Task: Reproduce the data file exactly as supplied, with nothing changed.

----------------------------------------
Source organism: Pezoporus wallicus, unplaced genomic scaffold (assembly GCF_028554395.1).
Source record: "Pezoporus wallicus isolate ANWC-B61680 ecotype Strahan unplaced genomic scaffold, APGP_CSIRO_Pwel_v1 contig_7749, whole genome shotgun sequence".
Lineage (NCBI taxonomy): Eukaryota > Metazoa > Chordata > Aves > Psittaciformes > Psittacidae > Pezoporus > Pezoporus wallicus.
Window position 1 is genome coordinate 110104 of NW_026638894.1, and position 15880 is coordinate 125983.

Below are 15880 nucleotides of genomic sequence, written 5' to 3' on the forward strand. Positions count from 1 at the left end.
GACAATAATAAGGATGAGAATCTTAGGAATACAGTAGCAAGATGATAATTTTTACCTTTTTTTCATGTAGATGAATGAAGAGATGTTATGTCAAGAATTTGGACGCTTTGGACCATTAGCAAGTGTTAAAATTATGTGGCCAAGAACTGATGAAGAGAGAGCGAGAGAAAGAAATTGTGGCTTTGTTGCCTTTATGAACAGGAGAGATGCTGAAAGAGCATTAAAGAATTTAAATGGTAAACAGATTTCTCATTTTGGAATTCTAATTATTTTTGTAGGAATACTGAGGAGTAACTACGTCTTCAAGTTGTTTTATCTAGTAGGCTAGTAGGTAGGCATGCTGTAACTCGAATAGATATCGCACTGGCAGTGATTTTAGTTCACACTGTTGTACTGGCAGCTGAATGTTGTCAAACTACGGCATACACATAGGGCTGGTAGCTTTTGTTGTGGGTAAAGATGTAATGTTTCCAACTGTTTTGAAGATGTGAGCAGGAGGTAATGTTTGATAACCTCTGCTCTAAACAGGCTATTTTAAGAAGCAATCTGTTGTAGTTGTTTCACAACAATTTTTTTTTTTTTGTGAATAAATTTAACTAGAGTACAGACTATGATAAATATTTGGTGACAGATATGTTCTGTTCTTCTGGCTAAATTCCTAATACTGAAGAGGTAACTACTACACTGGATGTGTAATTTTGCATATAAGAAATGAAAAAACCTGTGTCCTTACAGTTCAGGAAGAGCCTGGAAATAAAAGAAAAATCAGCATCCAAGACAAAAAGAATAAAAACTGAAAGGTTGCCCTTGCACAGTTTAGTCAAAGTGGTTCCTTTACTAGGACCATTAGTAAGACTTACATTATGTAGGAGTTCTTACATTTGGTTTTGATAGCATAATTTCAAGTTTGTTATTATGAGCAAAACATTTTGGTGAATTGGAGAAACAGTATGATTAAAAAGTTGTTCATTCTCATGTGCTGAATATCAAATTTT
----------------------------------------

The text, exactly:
Source organism: Pezoporus wallicus, unplaced genomic scaffold (assembly GCF_028554395.1).
Source record: "Pezoporus wallicus isolate ANWC-B61680 ecotype Strahan unplaced genomic scaffold, APGP_CSIRO_Pwel_v1 contig_7749, whole genome shotgun sequence".
Lineage (NCBI taxonomy): Eukaryota > Metazoa > Chordata > Aves > Psittaciformes > Psittacidae > Pezoporus > Pezoporus wallicus.
Window position 1 is genome coordinate 110104 of NW_026638894.1, and position 15880 is coordinate 125983.

Below are 15880 nucleotides of genomic sequence, written 5' to 3' on the forward strand. Positions count from 1 at the left end.
GACAATAATAAGGATGAGAATCTTAGGAATACAGTAGCAAGATGATAATTTTTACCTTTTTTTCATGTAGATGAATGAAGAGATGTTATGTCAAGAATTTGGACGCTTTGGACCATTAGCAAGTGTTAAAATTATGTGGCCAAGAACTGATGAAGAGAGAGCGAGAGAAAGAAATTGTGGCTTTGTTGCCTTTATGAACAGGAGAGATGCTGAAAGAGCATTAAAGAATTTAAATGGTAAACAGATTTCTCATTTTGGAATTCTAATTATTTTTGTAGGAATACTGAGGAGTAACTACGTCTTCAAGTTGTTTTATCTAGTAGGCTAGTAGGTAGGCATGCTGTAACTCGAATAGATATCGCACTGGCAGTGATTTTAGTTCACACTGTTGTACTGGCAGCTGAATGTTGTCAAACTACGGCATACACATAGGGCTGGTAGCTTTTGTTGTGGGTAAAGATGTAATGTTTCCAACTGTTTTGAAGATGTGAGCAGGAGGTAATGTTTGATAACCTCTGCTCTAAACAGGCTATTTTAAGAAGCAATCTGTTGTAGTTGTTTCACAACAATTTTTTTTTTTTTGTGAATAAATTTAACTAGAGTACAGACTATGATAAATATTTGGTGACAGATATGTTCTGTTCTTCTGGCTAAATTCCTAATACTGAAGAGGTAACTACTACACTGGATGTGTAATTTTGCATATAAGAAATGAAAAAACCTGTGTCCTTACAGTTCAGGAAGAGCCTGGAAATAAAAGAAAAATCAGCATCCAAGACAAAAAGAATAAAAACTGAAAGGTTGCCCTTGCACAGTTTAGTCAAAGTGGTTCCTTTACTAGGACCATTAGTAAGACTTACATTATGTAGGAGTTCTTACATTTGGTTTTGATAGCATAATTTCAAGTTTGTTATTATGAGCAAAACATTTTGGTGAATTGGAGAAACAGTATGATTAAAAAGTTGTTCATTCTCATGTGCTGAATATCAAATTTT